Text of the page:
Indifference Curve Analysis: Concept, Assumption and Properties

In microeconomics, indifference curve is an important tool of analysis in the study of consumer behavior.

The concept of indifference curve analysis was first propounded by British economist Francis Ysidro Edgeworth and was put into use by Italian economist Vilfredo Pareto during the early 20th century. However, it was brought into extensive use by economists J.R. Hicks and R.G.D Allen.
Hicks and Allen criticized Marshallian cardinal approach of utility and developed indifference curve theory of consumer’s demand. Thus, this theory is also known as ordinal approach.

Indifference curve

An indifference curve is a locus of all combinations of two goods which yield the same level of satisfaction (utility) to the consumers.

Since any combination of the two goods on an indifference curve gives equal level of satisfaction, the consumer is indifferent to any combination he consumes. Thus, an indifference curve is also known as ‘equal satisfaction curve’ or ‘iso-utility curve’.

On a graph, an indifference curve is a link between the combinations of quantities which the consumer regards to yield equal utility. Simply, an indifference curve is a graphical representation of indifference schedule.

The table given below is an example of indifference schedule and the graph that follows is the illustration of that schedule.

Table: Indifference schedule

Combination

Mangoes

Oranges

A

1

14

B

2

9

C

3

6

D

4

4

E

5

2.5

 

Figure: Graphical representation of indifference curve

Assumptions of indifference curve

The indifference curve theory is based on few assumptions. These assumptions are

Two commodities

It is assumed that the consumer has fixed amount of money, all of which is to be spent only on two goods. It is also assumed that prices of both the commodities are constant.

Non satiety

Satiety means saturation. And, indifference curve theory assumes that the consumer has not reached the point of satiety. It implies that the consumer still has the willingness to consume more of both the goods. The consumer always tends to move to a higher indifference curve seeking for higher satisfaction.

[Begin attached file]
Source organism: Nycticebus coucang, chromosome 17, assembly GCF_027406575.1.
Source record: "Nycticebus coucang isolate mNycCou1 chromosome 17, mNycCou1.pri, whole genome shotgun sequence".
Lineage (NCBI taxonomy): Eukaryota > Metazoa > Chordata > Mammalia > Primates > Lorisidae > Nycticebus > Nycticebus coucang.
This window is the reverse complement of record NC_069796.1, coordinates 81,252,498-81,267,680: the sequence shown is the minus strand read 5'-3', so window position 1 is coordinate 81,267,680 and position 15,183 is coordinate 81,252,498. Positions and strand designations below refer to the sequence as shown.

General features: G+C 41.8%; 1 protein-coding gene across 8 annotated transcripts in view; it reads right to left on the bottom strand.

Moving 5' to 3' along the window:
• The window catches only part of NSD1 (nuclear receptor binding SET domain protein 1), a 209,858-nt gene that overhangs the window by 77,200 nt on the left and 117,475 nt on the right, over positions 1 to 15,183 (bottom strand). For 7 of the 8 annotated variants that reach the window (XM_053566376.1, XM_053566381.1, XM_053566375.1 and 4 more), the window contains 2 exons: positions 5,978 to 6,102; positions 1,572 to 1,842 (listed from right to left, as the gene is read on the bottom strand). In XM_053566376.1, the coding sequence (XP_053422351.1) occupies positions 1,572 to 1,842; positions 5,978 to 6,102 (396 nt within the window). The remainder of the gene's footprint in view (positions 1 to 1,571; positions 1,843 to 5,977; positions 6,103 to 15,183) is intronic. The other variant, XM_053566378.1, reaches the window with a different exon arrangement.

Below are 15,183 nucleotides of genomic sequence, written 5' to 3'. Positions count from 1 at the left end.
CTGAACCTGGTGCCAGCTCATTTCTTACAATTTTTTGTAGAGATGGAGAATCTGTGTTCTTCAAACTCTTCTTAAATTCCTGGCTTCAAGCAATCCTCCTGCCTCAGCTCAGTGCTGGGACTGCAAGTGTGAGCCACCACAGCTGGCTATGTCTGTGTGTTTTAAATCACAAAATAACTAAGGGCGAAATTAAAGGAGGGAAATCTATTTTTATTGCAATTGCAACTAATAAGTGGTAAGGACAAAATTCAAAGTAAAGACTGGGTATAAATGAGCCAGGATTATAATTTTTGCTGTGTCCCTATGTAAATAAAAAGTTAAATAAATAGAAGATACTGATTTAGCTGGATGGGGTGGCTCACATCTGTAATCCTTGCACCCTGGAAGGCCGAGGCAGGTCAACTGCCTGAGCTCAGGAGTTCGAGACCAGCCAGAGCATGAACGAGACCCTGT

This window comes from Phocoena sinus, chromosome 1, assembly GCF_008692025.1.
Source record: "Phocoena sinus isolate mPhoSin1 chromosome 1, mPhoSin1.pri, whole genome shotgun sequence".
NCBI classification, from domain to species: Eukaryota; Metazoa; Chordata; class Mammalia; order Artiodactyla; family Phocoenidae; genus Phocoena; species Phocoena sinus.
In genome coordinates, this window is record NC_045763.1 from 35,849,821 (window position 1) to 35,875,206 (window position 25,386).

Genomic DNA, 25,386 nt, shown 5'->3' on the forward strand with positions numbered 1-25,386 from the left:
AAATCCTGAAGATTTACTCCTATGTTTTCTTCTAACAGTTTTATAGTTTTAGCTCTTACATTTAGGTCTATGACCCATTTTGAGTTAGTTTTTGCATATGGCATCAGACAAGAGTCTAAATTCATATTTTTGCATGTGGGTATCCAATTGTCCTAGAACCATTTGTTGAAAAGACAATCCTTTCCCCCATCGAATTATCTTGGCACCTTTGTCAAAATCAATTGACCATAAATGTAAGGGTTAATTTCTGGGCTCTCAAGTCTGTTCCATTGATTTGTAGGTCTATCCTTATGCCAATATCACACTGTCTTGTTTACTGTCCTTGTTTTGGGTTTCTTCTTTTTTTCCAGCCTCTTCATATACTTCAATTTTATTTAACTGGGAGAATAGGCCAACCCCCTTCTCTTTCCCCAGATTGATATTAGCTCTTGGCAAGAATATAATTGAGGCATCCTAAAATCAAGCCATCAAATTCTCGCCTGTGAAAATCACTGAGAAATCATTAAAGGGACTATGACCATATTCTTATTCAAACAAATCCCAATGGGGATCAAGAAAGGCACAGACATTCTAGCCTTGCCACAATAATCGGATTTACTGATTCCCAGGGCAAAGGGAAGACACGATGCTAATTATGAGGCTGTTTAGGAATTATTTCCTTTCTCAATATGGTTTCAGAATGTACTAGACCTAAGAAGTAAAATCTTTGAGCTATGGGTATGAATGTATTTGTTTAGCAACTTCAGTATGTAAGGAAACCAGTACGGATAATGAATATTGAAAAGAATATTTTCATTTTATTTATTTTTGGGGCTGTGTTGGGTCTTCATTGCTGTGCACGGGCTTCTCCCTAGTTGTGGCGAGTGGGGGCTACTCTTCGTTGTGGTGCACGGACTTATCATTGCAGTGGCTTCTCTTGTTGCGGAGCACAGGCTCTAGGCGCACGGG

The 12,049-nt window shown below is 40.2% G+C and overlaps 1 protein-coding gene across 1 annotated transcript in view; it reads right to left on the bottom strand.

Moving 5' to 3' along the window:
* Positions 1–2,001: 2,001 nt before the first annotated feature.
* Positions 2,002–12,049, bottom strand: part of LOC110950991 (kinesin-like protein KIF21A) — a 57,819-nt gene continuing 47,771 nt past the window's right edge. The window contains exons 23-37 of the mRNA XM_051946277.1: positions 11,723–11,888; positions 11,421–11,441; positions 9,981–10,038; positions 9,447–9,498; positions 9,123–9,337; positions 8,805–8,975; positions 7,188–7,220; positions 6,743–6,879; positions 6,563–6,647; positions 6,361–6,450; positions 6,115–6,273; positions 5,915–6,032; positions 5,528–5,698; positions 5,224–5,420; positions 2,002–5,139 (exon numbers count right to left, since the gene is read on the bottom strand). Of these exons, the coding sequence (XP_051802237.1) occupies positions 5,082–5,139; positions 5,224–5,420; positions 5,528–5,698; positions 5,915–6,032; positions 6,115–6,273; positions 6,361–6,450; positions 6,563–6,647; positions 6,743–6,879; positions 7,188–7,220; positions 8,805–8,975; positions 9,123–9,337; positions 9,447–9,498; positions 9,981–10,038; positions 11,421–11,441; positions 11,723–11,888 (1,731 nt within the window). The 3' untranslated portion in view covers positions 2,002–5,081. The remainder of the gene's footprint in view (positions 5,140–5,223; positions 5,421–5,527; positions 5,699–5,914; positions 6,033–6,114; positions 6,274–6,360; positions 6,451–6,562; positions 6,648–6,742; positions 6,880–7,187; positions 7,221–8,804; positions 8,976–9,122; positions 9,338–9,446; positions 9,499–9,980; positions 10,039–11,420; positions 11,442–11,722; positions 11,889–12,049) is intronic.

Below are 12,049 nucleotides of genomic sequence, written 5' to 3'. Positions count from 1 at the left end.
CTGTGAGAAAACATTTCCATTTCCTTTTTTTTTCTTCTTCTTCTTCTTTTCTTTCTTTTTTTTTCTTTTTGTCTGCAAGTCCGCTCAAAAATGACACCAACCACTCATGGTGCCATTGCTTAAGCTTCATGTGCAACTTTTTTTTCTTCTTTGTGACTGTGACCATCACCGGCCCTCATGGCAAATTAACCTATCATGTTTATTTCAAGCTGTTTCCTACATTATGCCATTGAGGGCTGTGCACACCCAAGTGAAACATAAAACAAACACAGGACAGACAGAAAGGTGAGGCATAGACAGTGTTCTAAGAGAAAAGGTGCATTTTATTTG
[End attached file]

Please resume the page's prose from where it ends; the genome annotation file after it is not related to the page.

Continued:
Ordinal utility

According to this theory, utility is a psychological phenomenon and thus it is unquantifiable. However, the theory assumes that a consumer can express utility in terms of rank. Consumer can rank his/her preferences on the basis of satisfaction yielded from each combination of goods.

Diminishing marginal rate of substitution

Marginal rate of substitution may be defined as the amount of a commodity that a consumer is willing to trade off for another commodity, as long as the second commodity provides same level of utility as the first one.

And, diminishing marginal rate of substitution states that the rate by which a person substitutes X for Y diminishes more and more with each successive substitution of X for Y.

As indifference curve theory is based on the concept of diminishing marginal rate of substitution, an indifference curve is convex to the origin.

Rational consumers

According to this theory, a consumer always behaves in a rational manner, i.e. a consumer always aims to maximize his total satisfaction or total utility.

Properties of indifference curve

There are four basic properties of an indifference curve. These properties are

Indifference curve slope downwards to right

An indifference curve can neither be horizontal line nor an upward sloping curve. This is an important feature of an indifference curve.